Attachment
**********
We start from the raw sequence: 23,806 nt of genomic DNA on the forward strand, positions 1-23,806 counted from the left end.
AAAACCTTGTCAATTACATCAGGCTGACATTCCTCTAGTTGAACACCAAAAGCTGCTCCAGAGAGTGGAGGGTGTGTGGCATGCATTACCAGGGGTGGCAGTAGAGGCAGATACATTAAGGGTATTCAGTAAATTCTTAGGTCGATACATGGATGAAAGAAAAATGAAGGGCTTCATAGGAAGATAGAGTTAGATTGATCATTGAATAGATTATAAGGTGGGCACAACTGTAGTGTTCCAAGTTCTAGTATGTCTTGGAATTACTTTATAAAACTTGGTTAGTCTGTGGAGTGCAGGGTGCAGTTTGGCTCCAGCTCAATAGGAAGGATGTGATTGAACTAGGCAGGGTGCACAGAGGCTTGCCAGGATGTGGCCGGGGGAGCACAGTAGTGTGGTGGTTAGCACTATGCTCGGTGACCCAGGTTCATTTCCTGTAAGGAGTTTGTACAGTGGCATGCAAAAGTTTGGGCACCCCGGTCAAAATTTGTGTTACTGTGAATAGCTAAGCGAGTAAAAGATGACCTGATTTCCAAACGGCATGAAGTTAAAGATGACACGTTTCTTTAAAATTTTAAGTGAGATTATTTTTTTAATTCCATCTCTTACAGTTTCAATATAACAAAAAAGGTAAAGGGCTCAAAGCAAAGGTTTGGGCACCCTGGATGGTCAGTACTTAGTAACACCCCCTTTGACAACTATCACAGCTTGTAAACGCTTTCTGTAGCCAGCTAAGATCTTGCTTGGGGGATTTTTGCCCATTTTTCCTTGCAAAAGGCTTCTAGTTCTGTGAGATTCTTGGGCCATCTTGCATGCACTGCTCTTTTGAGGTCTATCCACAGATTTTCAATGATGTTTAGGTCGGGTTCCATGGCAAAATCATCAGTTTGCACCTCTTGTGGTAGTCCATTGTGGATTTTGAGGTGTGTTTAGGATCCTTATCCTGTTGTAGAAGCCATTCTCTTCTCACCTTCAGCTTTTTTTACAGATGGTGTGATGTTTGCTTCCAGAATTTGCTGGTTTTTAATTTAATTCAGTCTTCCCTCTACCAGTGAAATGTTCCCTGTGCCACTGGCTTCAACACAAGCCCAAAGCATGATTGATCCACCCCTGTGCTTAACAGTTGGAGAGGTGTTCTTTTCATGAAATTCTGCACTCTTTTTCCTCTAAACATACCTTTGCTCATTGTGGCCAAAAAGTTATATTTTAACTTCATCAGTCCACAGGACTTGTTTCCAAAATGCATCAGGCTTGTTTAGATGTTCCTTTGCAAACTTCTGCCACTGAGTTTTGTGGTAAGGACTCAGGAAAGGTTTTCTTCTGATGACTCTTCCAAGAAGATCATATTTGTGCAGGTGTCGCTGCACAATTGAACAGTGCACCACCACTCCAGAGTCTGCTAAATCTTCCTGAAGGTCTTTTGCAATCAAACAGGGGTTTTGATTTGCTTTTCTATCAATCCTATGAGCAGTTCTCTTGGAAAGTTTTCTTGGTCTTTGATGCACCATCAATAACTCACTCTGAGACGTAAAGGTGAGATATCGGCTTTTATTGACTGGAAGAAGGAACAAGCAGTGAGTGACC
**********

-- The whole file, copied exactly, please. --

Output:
We start from the raw sequence: 23,806 nt of genomic DNA on the forward strand, positions 1-23,806 counted from the left end.
AAAACCTTGTCAATTACATCAGGCTGACATTCCTCTAGTTGAACACCAAAAGCTGCTCCAGAGAGTGGAGGGTGTGTGGCATGCATTACCAGGGGTGGCAGTAGAGGCAGATACATTAAGGGTATTCAGTAAATTCTTAGGTCGATACATGGATGAAAGAAAAATGAAGGGCTTCATAGGAAGATAGAGTTAGATTGATCATTGAATAGATTATAAGGTGGGCACAACTGTAGTGTTCCAAGTTCTAGTATGTCTTGGAATTACTTTATAAAACTTGGTTAGTCTGTGGAGTGCAGGGTGCAGTTTGGCTCCAGCTCAATAGGAAGGATGTGATTGAACTAGGCAGGGTGCACAGAGGCTTGCCAGGATGTGGCCGGGGGAGCACAGTAGTGTGGTGGTTAGCACTATGCTCGGTGACCCAGGTTCATTTCCTGTAAGGAGTTTGTACAGTGGCATGCAAAAGTTTGGGCACCCCGGTCAAAATTTGTGTTACTGTGAATAGCTAAGCGAGTAAAAGATGACCTGATTTCCAAACGGCATGAAGTTAAAGATGACACGTTTCTTTAAAATTTTAAGTGAGATTATTTTTTTAATTCCATCTCTTACAGTTTCAATATAACAAAAAAGGTAAAGGGCTCAAAGCAAAGGTTTGGGCACCCTGGATGGTCAGTACTTAGTAACACCCCCTTTGACAACTATCACAGCTTGTAAACGCTTTCTGTAGCCAGCTAAGATCTTGCTTGGGGGATTTTTGCCCATTTTTCCTTGCAAAAGGCTTCTAGTTCTGTGAGATTCTTGGGCCATCTTGCATGCACTGCTCTTTTGAGGTCTATCCACAGATTTTCAATGATGTTTAGGTCGGGTTCCATGGCAAAATCATCAGTTTGCACCTCTTGTGGTAGTCCATTGTGGATTTTGAGGTGTGTTTAGGATCCTTATCCTGTTGTAGAAGCCATTCTCTTCTCACCTTCAGCTTTTTTTACAGATGGTGTGATGTTTGCTTCCAGAATTTGCTGGTTTTTAATTTAATTCAGTCTTCCCTCTACCAGTGAAATGTTCCCTGTGCCACTGGCTTCAACACAAGCCCAAAGCATGATTGATCCACCCCTGTGCTTAACAGTTGGAGAGGTGTTCTTTTCATGAAATTCTGCACTCTTTTTCCTCTAAACATACCTTTGCTCATTGTGGCCAAAAAGTTATATTTTAACTTCATCAGTCCACAGGACTTGTTTCCAAAATGCATCAGGCTTGTTTAGATGTTCCTTTGCAAACTTCTGCCACTGAGTTTTGTGGTAAGGACTCAGGAAAGGTTTTCTTCTGATGACTCTTCCAAGAAGATCATATTTGTGCAGGTGTCGCTGCACAATTGAACAGTGCACCACCACTCCAGAGTCTGCTAAATCTTCCTGAAGGTCTTTTGCAATCAAACAGGGGTTTTGATTTGCTTTTCTATCAATCCTATGAGCAGTTCTCTTGGAAAGTTTTCTTGGTCTTTGATGCACCATCAATAACTCACTCTGAGACGTAAAGGTGAGATATCGGCTTTTATTGACTGGAAGAAGGAACAAGCAGTGAGTGACC